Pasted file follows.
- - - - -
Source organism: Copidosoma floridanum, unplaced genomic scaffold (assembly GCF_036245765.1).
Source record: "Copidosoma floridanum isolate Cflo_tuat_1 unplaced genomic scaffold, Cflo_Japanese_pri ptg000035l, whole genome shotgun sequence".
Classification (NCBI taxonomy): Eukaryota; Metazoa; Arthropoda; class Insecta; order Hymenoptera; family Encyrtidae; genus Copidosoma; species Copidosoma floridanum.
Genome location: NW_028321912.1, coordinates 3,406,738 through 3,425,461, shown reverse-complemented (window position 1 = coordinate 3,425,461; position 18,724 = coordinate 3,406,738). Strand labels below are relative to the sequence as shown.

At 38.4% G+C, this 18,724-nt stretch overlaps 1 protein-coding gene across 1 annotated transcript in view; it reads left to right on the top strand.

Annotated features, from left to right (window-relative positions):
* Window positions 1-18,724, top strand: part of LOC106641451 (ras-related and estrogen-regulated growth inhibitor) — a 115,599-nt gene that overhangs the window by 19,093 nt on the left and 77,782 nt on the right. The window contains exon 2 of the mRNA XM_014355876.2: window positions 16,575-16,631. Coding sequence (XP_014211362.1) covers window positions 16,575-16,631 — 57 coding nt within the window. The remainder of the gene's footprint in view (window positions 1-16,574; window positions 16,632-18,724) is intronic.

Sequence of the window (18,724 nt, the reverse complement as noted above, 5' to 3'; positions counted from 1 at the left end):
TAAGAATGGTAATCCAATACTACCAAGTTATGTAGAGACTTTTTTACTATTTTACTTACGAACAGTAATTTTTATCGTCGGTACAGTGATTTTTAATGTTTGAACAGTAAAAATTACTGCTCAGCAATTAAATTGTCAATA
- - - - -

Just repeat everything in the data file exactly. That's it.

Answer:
Source organism: Copidosoma floridanum, unplaced genomic scaffold (assembly GCF_036245765.1).
Source record: "Copidosoma floridanum isolate Cflo_tuat_1 unplaced genomic scaffold, Cflo_Japanese_pri ptg000035l, whole genome shotgun sequence".
Classification (NCBI taxonomy): Eukaryota; Metazoa; Arthropoda; class Insecta; order Hymenoptera; family Encyrtidae; genus Copidosoma; species Copidosoma floridanum.
Genome location: NW_028321912.1, coordinates 3,406,738 through 3,425,461, shown reverse-complemented (window position 1 = coordinate 3,425,461; position 18,724 = coordinate 3,406,738). Strand labels below are relative to the sequence as shown.

At 38.4% G+C, this 18,724-nt stretch overlaps 1 protein-coding gene across 1 annotated transcript in view; it reads left to right on the top strand.

Annotated features, from left to right (window-relative positions):
* Window positions 1-18,724, top strand: part of LOC106641451 (ras-related and estrogen-regulated growth inhibitor) — a 115,599-nt gene that overhangs the window by 19,093 nt on the left and 77,782 nt on the right. The window contains exon 2 of the mRNA XM_014355876.2: window positions 16,575-16,631. Coding sequence (XP_014211362.1) covers window positions 16,575-16,631 — 57 coding nt within the window. The remainder of the gene's footprint in view (window positions 1-16,574; window positions 16,632-18,724) is intronic.

Sequence of the window (18,724 nt, the reverse complement as noted above, 5' to 3'; positions counted from 1 at the left end):
TAAGAATGGTAATCCAATACTACCAAGTTATGTAGAGACTTTTTTACTATTTTACTTACGAACAGTAATTTTTATCGTCGGTACAGTGATTTTTAATGTTTGAACAGTAAAAATTACTGCTCAGCAATTAAATTGTCAATA